Fungi: friends or foes for the human being?

They have been imagined as responsible for pandemics, but, in reality, they can help against contamination and diseases.
The image shows the parasitic fungus "cordyceps" killing an insect. This type has been portrayed in science fiction as responsible for new diseases. Actually, this species has helped in the development of medicines, such as immunosuppressants. (Photo: Getty Images)

Fungi have remained dormant in nature for millions of years, but recently they’ve sparked apocalyptic scenarios in people’s imaginations, causing many to wonder whether they are friends or enemies. 

The discussion has made its way to social media following the successful television adaptation of the video game The Last Of Us, which portrays a dystopian future caused by a pandemic of an actual fungus species called cordyceps unilateralis

Can fungi be the cause of the next pandemic and perhaps responsible for our extinction? Or can we use them to create a brighter, healthier, and more sustainable future?

Fungi: from turning ants into zombies to tv

In the first episode of the HBO series, actor John Hannah, in his role as a scientist, mentions that there are parasitic fungi such as cordyceps.

This fungus can infect some insects such as spiders and ants, by controlling their actions in order to expand its range.

However, the human body temperature acts as a barrier that protects against infection by this fungus.

“The fungus cannot survive if the internal temperature of the host exceeds 34 celsius degrees. But what if that could change? What if the world gets warmer? That would be a reason to adapt,” the actor explains.

This part of the series is closer to science than fiction. Cordyceps unilateralis is capable of infecting insects and is mainly found in tropical forests, also known as the fungus that turns ants into zombies. 

Research conducted by João Araújo from the Biology and Entomology department at Pennsylvania State University identified new species of this fungus in Brazil, Colombia, the United States, Australia, and Japan as recently as 2017.

However, despite the fact that the fungus is real and has been scientifically studied for decades and by various cultures, João himself has recently pointed out −in response to the question of whether a fungus pandemic is possible− that although it is unlikely, evolutionarily the fungus could continue to adapt to heat, as it is believed to have done millions of years ago in order to infect ants.

However, research on fungi has not only revealed that risks are less apocalyptic than those portrayed in the series, but also has revealed benefits for humans, such as their health, nutrition, and potential for a more sustainable future.

Cordyceps unilateralis, for instance, has been shown to have medicinal value in the form of drugs such as cordycepin and cyclosporine, which are used as immunosuppressants in human organ transplantation.

Fighting fungi in agriculture with metals and nanotech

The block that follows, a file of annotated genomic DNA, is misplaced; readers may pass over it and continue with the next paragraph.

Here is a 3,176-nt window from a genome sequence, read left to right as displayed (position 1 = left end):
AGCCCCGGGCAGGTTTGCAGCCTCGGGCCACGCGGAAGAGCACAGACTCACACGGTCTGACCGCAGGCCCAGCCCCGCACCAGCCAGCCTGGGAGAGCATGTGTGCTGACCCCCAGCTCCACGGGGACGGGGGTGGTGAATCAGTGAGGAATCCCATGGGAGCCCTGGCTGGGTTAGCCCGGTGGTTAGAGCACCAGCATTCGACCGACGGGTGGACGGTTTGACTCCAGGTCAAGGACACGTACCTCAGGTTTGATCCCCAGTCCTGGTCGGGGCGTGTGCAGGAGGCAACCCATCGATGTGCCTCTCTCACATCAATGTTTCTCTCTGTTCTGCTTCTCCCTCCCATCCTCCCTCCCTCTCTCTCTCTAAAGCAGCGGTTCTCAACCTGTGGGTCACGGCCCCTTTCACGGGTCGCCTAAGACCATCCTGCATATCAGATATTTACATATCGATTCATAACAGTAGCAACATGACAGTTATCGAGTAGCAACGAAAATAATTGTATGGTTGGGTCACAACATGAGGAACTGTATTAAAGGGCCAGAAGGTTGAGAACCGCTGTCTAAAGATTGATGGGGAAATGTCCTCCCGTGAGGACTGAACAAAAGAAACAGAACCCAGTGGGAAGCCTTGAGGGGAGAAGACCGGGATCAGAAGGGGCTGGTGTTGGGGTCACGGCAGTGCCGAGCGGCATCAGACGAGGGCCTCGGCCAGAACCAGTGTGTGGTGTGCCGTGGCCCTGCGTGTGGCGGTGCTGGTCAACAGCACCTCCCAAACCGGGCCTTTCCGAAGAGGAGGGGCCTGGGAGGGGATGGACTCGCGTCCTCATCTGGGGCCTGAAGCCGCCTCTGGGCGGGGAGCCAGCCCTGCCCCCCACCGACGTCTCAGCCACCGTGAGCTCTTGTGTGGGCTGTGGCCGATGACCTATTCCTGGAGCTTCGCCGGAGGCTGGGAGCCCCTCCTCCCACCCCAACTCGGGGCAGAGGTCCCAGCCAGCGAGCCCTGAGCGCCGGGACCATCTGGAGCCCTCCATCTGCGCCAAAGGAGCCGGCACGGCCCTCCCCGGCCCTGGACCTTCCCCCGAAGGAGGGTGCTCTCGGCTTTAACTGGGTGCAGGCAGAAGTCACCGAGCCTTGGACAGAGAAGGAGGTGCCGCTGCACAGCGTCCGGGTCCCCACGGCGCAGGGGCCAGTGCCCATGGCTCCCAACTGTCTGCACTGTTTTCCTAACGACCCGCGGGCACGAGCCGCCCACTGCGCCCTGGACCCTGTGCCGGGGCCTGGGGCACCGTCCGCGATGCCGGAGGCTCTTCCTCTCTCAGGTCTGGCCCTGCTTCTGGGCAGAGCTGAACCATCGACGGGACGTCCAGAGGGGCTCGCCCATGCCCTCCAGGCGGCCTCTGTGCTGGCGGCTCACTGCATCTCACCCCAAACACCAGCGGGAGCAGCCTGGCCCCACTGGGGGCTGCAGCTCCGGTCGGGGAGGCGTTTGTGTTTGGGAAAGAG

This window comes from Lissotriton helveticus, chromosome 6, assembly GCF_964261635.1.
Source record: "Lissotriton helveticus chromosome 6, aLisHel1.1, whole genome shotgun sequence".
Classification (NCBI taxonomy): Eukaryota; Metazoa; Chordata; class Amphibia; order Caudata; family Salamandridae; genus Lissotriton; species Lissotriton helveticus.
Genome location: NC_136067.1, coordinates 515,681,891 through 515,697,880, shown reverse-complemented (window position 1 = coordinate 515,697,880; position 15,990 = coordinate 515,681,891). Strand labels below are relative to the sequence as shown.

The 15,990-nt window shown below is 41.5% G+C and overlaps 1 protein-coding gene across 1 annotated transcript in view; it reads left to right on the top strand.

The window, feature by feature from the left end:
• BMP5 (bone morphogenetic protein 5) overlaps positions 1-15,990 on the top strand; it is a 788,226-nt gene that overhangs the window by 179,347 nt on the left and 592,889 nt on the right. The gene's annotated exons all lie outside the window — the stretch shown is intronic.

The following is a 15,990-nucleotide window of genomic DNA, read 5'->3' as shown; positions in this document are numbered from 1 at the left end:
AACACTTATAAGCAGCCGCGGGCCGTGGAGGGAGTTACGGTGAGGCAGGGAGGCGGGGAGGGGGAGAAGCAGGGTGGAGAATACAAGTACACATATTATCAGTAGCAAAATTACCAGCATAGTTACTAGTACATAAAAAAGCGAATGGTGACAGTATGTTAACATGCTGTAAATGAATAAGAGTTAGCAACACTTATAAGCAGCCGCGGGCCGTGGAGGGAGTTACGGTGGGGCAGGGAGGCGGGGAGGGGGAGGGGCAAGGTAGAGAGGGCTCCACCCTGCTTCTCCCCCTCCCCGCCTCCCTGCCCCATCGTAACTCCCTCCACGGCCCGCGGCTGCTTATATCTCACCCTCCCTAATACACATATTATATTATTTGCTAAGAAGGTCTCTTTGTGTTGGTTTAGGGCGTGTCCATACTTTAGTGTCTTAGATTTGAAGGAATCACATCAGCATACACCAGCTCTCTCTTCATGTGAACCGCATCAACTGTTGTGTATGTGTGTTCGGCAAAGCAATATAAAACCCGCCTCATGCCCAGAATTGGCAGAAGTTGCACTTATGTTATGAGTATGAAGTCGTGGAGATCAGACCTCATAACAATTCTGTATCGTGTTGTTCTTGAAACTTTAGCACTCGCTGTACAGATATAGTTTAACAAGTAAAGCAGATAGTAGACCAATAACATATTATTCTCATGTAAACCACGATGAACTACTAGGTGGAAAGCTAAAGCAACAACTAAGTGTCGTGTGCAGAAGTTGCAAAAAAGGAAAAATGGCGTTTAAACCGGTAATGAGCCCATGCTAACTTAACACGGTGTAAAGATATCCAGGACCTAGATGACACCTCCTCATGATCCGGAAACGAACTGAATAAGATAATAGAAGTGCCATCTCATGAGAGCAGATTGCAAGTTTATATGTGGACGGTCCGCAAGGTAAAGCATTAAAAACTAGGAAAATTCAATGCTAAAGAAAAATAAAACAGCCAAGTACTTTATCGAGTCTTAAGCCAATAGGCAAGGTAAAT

Although there is currently no scientific evidence that fungi can cause a pandemic like in The Last of Us, it does not mean that there are no species of fungi that affect aspects of people’s lives, as in the case of agriculture.

Insects, bacteria, and of course, fungi, have represented a challenge for farmers by infecting and damaging crops. 

For example, phytopathogenic fungi cause various diseases in plants by having the ability to adapt to almost any environment and affect different stages of agriculture, from growth to crop harvesting.

Most of these fungi are controlled with chemical products, but these chemicals can also cause health and environmental problems.

In response to this situation, researchers from the Tecnológico de Monterrey, the National Polytechnic Institute, and the National Technological Institute of Mexico are analyzing the use of nanotechnology to combat fungi.

In 2021, this team investigated and tested the use of metal nanoparticles such as silver, copper, iron, zinc, selenium, nickel, and palladium to better combat these fungi without the side effects of chemical products.

Edible fungi that replace styrofoam (and it’s nutritious)

On the other hand, Hafiz Muhammad Nasir, a Tec de Monterrey Level 2 researcher at the National System of Researchers (SNI), conducted a study to find a use for fungal enzymes in addressing the excess plastic (PET) in the environment.

“These enzymes have emerged as candidates for the development of PET degradation processes,” as stated in the study, which also involved researchers from the School of Social Sciences at the University of Westminster in London.

This process aims to replace the burning and accumulation of plastic and prevent the environmental consequences they cause, using fungi as microorganisms that can help in the future on an industrial scale to degrade PET.

Another use that has been given to fungi is to enhance the health properties of foods, such as in the case of nejayote, a waste product of the industrial process of corn known as nixtamalization.

This research led by professors from the School of Engineering and Sciences at Tec explores the use of edible fungi fermentation to maximize the antioxidants and fiber in nejayote.

The nixtamalization process generates around 422,000 tons of nejayote, and by creating solids from this waste material together with edible fungi, a high amount of fiber can be obtained and applied to cereal-based foods such as tortillas, cookies, and bread, among others.

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Asael Villanueva